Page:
The UFW argued that the language of the statute provided that no final order of the Board should be stayed on appeal unless the appellant shows irreparable harm, and a likelihood of success on appeal shows an explicit intent to provide a collective bargaining agreement to agricultural workers without delay.

But the judge didn’t buy the UFW’s legal argument.

“Unfortunately, there are no provisions of the Agricultural Labor Relations Act governing the Mandatory Mediation Process that permit the Agriculture Labor Relations Board to seek temporary relief during the pendency of the 30-day period for seeking appellate review,” the judge said, quoting from a similar 2012 case, Ace Tomato Company Inc., v. United Farm Workers[9].

Judge Brown explained:

“In Ace[10], following a Board Decision affirming the mediator’s report, the UFW filed a request for agency action to enforce the anti-stay provision in the Mandatory Mediation Law, alleging that Ace had failed to implement the CBA as ordered, and requesting that the Board go to court to enforce its decision (under Lab. Code § 1164.3(f), either party or the Board may file an action to enforce the Order of the Board),” the Judge wrote. “Immediately thereafter, the Board issued an Administrative Order requesting that Ace provide a response to the UFW’s request for enforcement. Ace provided a response indicating that it intended to file a petition for review in the Court of Appeal of the Board’s decision affirming the mediator, but did not indicate whether it had implemented the agreement. Shortly thereafter, the Board issued another Administrative Order, ordering Ace to state whether it had in fact implemented the CBA.”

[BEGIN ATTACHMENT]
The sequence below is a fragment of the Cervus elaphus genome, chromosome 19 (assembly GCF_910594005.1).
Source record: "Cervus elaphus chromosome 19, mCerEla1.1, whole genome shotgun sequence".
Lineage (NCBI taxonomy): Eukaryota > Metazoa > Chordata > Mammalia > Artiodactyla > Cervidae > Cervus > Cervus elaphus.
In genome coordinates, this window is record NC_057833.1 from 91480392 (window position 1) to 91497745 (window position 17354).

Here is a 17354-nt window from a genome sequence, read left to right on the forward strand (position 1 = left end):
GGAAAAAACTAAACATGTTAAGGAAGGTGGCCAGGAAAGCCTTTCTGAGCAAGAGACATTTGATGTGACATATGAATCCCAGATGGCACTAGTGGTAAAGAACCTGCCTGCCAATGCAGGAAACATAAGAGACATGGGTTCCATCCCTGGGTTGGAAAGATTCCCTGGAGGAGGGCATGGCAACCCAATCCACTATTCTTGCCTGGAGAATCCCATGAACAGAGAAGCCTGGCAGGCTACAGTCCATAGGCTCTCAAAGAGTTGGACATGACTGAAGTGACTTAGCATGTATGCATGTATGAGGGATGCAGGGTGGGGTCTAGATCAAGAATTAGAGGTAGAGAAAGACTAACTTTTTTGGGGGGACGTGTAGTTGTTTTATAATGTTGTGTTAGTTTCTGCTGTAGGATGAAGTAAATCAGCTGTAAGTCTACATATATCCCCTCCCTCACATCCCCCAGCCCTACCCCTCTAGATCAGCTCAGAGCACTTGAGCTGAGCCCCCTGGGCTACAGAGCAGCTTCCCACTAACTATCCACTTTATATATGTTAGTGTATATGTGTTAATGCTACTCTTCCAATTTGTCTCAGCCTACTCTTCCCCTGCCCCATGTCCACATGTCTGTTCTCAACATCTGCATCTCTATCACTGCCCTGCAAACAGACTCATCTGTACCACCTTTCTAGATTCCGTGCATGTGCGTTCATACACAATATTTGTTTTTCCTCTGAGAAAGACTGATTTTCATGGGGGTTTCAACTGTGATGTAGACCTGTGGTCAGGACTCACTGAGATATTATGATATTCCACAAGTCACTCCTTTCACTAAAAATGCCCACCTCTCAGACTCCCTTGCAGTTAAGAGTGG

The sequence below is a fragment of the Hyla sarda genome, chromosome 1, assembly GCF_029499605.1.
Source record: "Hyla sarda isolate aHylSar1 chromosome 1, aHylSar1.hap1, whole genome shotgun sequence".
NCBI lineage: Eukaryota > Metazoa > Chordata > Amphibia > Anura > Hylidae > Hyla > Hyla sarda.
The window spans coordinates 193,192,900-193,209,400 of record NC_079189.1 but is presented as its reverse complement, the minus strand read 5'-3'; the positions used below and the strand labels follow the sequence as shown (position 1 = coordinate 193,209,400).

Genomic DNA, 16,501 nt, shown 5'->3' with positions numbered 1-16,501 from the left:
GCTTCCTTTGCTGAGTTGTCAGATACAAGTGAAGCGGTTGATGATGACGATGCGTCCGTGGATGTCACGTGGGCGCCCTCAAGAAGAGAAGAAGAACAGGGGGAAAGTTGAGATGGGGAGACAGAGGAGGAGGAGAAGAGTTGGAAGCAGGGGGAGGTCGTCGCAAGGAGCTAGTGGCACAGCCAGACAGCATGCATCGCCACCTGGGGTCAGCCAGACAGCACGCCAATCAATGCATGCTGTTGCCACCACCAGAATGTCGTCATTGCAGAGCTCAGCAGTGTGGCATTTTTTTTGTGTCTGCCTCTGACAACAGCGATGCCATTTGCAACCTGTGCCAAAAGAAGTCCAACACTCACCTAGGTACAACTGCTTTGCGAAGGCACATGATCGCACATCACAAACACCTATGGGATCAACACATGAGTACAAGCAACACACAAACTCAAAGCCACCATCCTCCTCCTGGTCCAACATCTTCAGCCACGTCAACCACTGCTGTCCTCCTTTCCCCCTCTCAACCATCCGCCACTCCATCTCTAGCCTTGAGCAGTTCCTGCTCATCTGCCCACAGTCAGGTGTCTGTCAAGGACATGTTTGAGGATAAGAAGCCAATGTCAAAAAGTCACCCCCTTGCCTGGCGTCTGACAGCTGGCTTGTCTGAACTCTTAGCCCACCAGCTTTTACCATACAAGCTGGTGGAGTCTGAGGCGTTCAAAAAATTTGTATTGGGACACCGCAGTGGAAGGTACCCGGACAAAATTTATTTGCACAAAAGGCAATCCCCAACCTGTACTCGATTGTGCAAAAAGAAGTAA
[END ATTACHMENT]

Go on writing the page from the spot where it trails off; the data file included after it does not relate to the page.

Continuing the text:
“As in unfair labor practice proceedings, the Board’s decisions are not self-enforcing,” the judge said. “Rather, in order to enforce its decisions, the Board must first obtain a judgement.” And judgments are obtained through the Superior Court.

Legislative intent

The judge explained legislative intent should be gathered from the whole legislative act, rather than cherry-picking a few words or isolated parts. He wrote, “Courts should thus construe all provisions of a statute together,… significance being given when possible to each word, phrase, sentence, and part of the act in pursuance of the legislative purpose.”

In other words, the judge told the UFW that words matter, especially in context. “The meaning of a statute may not be determined from a single word or sentence. Its words must be construed in context, keeping in mind the nature and obvious purpose of the statute where they so as to make sense of the entire statutory scheme,” the judge said.

The judge added there was “no legal mechanism by which the UFW could seek to enforce the collective bargaining agreement” at that time.

Judge Brown ruled: “The application is DENIED.”

  1. series of stories:
  2. order:
  3. website:
  4.  Gerawan employee election :
  5. requested a temporary restraining order :
  6. ordered:
  7.  filed a complaint :
  8. here:
  9. Ace Tomato Company Inc., v. United Farm Workers:
  10. Ace: